Blackstone CEO has sobering advice for young people looking to start a Wall St. business

Billionaire private equity CEO Steve Schwarzman co-founded Blackstone when he was 37 years old. Today, Blackstone is the largest private equity firm in the world, with around $434 billion in assets.

During a recent conversation with Yahoo Finance, Schwarzman, now 71, reflected on his career, lessons in dealmaking, and even offered some sage advice for young twenty-somethings looking to launch a Wall Street business.

“If you’re going to start a business, it’s different in finance than it is in the tech world. In the tech world starting something and failing isn’t great, but it’s not horrible. In finance, when you fail, you end up losing a lot of people’s money, and they’re not happy about it, and they remember it. So the key is don’t fail.”

To minimize the risk of failure, you have to develop skills from years of experience. That’s why Schwarzman cautions young people on launching their own business too soon.

“It’s not for 22 year-olds or 26 year-olds. I’ve watched over my career really gifted people who are 26 saying, ‘I want to go out and start my own business.’ And I said, ‘You haven’t seen enough bad things yet. You don’t have a really sophisticated understanding of risk and things that can go wrong that could really hurt you.’ And some of them say, ‘OK, I’ll stay and learn more.’ Other people say, ‘I don’t care what you have to say.’”

As a result, he’s witnessed many go out too young and fail.

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To be successful, you’ll need a certain amount of experience that comes with age. You’ll also need to differentiate yourself instead of piling in a business that everybody else is already doing.

“So if you’re starting a business, you want to have something unique, a different take on what’s going on in the world and you have to be right. And you have to be psychologically prepared to take lots of problems because there’s nobody else to rescue you like there is in another place.”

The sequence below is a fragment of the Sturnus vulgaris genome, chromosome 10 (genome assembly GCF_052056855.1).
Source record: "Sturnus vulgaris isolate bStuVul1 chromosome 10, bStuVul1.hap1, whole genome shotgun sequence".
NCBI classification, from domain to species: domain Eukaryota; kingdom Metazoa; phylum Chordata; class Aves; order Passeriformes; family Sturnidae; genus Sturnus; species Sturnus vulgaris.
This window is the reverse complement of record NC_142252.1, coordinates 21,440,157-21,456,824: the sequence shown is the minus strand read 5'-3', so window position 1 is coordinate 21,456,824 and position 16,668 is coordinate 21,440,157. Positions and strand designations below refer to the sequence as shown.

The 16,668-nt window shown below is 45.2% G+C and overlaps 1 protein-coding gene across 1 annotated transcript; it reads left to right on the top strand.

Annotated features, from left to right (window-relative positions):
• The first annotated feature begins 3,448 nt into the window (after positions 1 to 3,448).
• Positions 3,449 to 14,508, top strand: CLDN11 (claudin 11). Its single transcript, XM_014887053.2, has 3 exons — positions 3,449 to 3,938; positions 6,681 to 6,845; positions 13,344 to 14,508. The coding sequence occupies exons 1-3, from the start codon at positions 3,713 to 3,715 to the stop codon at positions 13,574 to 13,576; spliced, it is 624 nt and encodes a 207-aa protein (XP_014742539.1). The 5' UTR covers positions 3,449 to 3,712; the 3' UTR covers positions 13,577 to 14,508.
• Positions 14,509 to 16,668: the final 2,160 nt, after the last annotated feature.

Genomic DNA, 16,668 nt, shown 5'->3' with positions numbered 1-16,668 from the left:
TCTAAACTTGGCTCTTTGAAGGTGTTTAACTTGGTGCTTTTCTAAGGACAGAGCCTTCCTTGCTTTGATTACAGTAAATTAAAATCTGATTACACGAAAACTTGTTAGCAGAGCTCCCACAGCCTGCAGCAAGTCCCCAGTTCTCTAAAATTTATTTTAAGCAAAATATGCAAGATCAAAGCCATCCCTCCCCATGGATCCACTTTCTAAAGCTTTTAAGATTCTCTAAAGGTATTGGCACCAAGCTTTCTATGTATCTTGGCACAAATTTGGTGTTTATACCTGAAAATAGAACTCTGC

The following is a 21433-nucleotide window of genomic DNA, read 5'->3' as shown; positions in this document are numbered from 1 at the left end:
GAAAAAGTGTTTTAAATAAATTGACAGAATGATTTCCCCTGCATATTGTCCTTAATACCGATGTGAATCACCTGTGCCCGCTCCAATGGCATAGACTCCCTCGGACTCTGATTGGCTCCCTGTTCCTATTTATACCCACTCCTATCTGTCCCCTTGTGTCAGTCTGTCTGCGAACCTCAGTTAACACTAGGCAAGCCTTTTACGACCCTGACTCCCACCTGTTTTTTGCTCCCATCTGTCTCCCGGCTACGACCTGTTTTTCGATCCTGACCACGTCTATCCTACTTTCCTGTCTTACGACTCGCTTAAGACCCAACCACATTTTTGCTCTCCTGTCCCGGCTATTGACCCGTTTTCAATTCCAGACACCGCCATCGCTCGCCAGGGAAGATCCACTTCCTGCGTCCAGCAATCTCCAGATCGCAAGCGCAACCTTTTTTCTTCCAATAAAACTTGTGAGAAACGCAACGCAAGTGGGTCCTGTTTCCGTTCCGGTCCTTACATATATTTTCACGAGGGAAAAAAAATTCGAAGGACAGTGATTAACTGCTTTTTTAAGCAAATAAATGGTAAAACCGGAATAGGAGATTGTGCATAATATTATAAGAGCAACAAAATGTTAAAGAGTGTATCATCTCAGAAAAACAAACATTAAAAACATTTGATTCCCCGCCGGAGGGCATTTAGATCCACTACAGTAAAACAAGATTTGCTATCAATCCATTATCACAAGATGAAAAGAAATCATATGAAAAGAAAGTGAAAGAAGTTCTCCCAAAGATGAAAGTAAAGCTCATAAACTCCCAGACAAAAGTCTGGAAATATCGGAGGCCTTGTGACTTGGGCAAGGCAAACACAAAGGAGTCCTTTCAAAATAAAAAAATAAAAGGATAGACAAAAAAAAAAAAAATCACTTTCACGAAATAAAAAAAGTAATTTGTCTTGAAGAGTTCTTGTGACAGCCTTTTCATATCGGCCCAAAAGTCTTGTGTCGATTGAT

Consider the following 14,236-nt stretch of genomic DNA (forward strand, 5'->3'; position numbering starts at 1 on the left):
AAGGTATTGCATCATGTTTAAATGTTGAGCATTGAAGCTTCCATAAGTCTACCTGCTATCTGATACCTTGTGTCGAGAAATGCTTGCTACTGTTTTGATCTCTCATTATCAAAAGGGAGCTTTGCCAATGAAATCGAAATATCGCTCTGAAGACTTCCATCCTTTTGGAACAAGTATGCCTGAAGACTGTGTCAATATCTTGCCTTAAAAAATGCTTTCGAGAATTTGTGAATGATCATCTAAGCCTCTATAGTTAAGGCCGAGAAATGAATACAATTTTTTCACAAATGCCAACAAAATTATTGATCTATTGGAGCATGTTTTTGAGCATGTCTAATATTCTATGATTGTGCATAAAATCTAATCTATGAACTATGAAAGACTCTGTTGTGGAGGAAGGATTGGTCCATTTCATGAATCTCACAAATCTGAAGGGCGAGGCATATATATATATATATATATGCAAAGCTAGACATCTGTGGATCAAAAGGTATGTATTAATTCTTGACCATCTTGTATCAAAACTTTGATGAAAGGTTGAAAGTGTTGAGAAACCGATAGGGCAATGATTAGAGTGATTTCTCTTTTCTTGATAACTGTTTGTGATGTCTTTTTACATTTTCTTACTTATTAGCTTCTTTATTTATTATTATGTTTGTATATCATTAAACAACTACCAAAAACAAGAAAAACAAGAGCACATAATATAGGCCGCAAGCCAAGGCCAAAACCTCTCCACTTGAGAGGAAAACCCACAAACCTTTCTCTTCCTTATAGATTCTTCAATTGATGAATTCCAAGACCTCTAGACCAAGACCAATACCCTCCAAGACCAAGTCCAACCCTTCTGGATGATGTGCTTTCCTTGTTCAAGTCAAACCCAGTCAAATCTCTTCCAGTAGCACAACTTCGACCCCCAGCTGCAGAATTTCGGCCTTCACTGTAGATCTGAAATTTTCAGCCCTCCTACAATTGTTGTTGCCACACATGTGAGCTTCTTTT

Launching a new venture in finance “really, really serious business,” he added.

“It’s not like saying, ‘I have a great idea for another app. And if this one goes, it only cost me a few million dollars, and we could be worth a billion or two billion dollars.’ That’s a whole different type of approach with a different structure for the people who give you money.”

In the venture capital world, investors expect that some of their investments won’t work out. Many entrepreneurs in the tech world can simply start over. That’s not always the case when it comes to managing money.

“In finance, when you give people money, or you are hired to do something, they expect it to work. And if it doesn’t, the consequences to you — because once you get off track from being at a great place doing things that are successful — and you say, ‘No, no. I really know how to do this.’ If you make a complete mess of it, what you find is that most people don’t want you back and you’re out there. And so I’m not trying to be discouraging because I did this. But but I’m trying to be responsible and sober about it.”

Julia La Roche is a finance reporter at Yahoo Finance. Follow her on Twitter.